The market is uncertain, and sometimes chance determines successes and failures. However, at the more micro level, the less abstract reality is that businesses rely on relative certainty in things like prices and customer bases to do business. Business is not done in an isolated setting but by directly interacting with others. Humans are not perfectly rational, so neither are businesses. As inflation becomes higher and less predictable, market actors face uncertainty in these business dealings, which makes them less inclined to invest, expand workforces, or do otherwise capital-intensive projects. Small businesses often do business with other small and medium-sized businesses, creating a condition by which a cascade of reduced commerce hurts everyone.
Nearly half of employed Americans work for small businesses. Now, these businesses are incredibly diverse, but especially in all-important consumer products are heavily dependent on the average American’s disposable income. The decline in purchasing power means a drop in demand for products, which creates further financial strain on these companies. Uncontrolled inflation means that the affected businesses would need to move aggressively to preserve profit margins and production; otherwise, one or both will be downsized, directly cutting into payroll numbers.
In a U.S. Chamber of Commerce survey, 44% of small business owners say that inflation is their biggest concern in Q2 2022, regardless of industry or sector. Inflation beats out supply chain issues and revenue by large margins. In the same survey, businesses reported rising prices significantly impacting their business. Small businesses reporting inflation concerns are very telling. Small businesses rely on price certainty to protect revenue. The most common responses to out-of-control prices are to raise prices and reduce payroll.
This is a predictable outcome of the deluge of government spending because of the COVID Pandemic lockdowns and emergency spending. Like the baby formula crisis, an overextension in the market can cause an overcorrection. While the rebound after the COVID-19 lockdowns ended was positive, the mass of money pushing through the system is catching up to the market.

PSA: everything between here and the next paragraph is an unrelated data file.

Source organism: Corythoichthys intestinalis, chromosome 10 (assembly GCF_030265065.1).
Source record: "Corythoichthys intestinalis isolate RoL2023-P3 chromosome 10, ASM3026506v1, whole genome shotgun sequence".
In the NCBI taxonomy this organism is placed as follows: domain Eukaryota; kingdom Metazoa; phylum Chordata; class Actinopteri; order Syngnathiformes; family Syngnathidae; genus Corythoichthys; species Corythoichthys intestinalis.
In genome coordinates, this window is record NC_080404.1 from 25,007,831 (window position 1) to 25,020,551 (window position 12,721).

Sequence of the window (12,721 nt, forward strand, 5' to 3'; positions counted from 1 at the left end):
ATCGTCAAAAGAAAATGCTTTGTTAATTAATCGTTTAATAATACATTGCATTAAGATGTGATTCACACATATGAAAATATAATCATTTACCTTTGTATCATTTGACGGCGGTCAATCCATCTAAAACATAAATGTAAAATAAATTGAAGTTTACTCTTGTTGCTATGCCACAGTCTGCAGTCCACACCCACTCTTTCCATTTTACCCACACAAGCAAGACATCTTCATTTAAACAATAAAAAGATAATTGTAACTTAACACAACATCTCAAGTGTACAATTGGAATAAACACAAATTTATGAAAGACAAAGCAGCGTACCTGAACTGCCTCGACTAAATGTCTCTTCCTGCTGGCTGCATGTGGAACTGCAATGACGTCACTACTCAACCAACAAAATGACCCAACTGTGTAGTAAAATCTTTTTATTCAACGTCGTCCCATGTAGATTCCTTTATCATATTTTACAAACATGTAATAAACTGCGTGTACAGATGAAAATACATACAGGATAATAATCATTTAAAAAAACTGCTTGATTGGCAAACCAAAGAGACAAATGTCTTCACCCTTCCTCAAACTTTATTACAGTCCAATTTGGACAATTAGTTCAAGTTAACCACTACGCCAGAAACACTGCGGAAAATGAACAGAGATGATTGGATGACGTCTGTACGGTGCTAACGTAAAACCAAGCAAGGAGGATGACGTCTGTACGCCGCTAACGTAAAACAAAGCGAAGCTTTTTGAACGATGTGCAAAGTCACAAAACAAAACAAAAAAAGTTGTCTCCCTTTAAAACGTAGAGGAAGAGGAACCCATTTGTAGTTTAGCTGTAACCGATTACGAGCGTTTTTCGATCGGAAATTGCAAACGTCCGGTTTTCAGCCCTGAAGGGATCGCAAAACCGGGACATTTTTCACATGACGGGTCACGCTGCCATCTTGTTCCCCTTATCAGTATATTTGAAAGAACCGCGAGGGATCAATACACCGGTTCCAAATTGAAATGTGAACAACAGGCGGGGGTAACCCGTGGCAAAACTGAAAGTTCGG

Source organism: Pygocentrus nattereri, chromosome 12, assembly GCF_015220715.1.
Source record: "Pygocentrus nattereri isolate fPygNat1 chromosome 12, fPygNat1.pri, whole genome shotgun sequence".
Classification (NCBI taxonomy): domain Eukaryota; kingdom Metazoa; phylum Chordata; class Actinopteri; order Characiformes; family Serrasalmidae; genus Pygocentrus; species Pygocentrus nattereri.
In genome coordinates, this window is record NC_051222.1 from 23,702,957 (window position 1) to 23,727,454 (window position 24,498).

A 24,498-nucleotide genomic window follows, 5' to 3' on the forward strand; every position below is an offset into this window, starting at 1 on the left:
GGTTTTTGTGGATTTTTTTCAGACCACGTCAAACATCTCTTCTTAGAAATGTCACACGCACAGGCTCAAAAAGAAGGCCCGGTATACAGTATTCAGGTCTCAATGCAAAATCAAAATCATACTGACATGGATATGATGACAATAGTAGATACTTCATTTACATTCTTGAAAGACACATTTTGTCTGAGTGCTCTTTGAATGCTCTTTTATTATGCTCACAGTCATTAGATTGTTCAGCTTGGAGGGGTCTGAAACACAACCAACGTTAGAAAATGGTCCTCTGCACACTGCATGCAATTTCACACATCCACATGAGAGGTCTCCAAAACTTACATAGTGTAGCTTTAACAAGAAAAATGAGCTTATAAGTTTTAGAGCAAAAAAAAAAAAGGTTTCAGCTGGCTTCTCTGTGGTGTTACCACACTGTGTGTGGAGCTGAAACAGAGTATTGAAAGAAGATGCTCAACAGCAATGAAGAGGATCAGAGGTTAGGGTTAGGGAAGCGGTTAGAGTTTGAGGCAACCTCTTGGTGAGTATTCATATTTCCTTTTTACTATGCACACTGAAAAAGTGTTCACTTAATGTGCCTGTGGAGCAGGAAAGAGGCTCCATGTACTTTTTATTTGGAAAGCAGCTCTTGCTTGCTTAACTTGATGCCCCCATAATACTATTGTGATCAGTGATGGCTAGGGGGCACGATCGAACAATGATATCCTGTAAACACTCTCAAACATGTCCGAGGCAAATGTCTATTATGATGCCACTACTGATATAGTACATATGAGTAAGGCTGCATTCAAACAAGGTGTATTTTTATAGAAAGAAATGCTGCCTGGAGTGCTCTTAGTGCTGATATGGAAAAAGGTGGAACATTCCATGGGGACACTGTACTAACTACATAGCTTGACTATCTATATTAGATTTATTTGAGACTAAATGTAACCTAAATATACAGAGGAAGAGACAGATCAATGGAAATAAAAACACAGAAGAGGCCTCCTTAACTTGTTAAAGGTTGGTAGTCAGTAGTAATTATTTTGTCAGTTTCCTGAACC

The market is actually drowning itself in cash. While all businesses and governments are affected, wage-earners and small and medium-sized enterprises are most directly injured. Unlike major corporations, owners of small businesses also rely upon wages earned from that business like a salaried employee. Combining these realities with the fact that nearly a quarter of employed persons in the United States face profound uncertainty from inflation, as cited above, this does not bode well for the American economy.
While Republicans often beat the drum till it breaks, this is why fiscal restraint and forward-thinking when it comes to government expenditures are essential. The United States is blessed with a tremendous advantage as the world’s reserve currency and an outrageously productive economy. However, this is a well that should be tapped into only in emergencies. When the crisis ends, a reasonable and sustainable policy must take hold. Sadly, the Federal Government failed to take appropriate measures early enough to bring down inflation to appropriate, predictable levels. Prudence and first doing no self-harm must take priority in macro public policy.